Most of my tips would be from Bernadette Banner and Abby Cox videos, but I think one of the biggest from those is using good needles. Abby goes over how important it is to have decent length needles with smooth eyes, i.e. not the kind you'll find at Joanne's. Needles from England and Japan seem to be of the best quality, and the eyes are larger and smooth, which make them easier to thread. One gal uses embroidery needles for sewing, which are longer than sharps and thus can be easier to handle.
Burnley and Trowbridge is a site with really good thread, including old-fashioned 2-ply. Abby suggests using only strong, smooth silk or linen (the linen always needs to be waxed, but it's generally the only thread that does). I've read/heard that keeping a shorter length of thread, only about one arm's length, makes it easier to handle and less likely to tangle. I'll eventually try not even cutting a length and just sewing straight from the roll, because I'm curious about it and the method I use doesn't require knotting the thread, it's just a single layer rather than doubled.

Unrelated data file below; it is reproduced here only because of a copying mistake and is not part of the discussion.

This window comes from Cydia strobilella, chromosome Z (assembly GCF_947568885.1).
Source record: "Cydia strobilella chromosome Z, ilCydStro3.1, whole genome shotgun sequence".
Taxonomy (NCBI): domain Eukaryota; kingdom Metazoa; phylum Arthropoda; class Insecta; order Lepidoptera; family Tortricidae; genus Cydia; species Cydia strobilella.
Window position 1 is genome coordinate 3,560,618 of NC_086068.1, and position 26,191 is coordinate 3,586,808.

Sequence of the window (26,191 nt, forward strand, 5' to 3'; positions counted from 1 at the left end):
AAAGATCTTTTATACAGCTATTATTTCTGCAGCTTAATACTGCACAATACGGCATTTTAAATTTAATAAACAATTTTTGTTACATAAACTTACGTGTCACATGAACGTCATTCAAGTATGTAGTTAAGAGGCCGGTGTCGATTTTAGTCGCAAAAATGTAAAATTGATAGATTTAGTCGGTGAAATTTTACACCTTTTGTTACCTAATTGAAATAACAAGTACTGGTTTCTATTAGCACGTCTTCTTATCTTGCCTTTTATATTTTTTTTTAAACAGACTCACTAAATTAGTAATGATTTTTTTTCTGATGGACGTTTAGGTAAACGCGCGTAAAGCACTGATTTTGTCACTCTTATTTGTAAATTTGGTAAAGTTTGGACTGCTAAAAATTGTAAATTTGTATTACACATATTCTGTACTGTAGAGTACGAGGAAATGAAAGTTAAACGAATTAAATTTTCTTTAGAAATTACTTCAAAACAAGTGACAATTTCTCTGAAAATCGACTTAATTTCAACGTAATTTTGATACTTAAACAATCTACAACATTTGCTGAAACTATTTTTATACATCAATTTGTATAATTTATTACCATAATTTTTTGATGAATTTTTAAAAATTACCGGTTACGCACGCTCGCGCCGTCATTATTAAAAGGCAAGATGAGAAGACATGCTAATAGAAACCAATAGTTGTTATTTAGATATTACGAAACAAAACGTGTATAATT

A recent video I watched (from Bernadette Banner, her newer "I sewed a pirate shirt" one) mentions that before the Victorian era, the stitches weren't as small or neat, because their attitude was more "get the job done" than "make it pretty", and since I'm hoping to one day sew a full wardrobe for myself I think I'll follow the 1800's example instead of the Victorian, because I know I won't have patience for 2mm back stitches, haha. Just a reminder that Victorian manuals are probably going to be really strict about stitch sizes, when it's not actually necessary.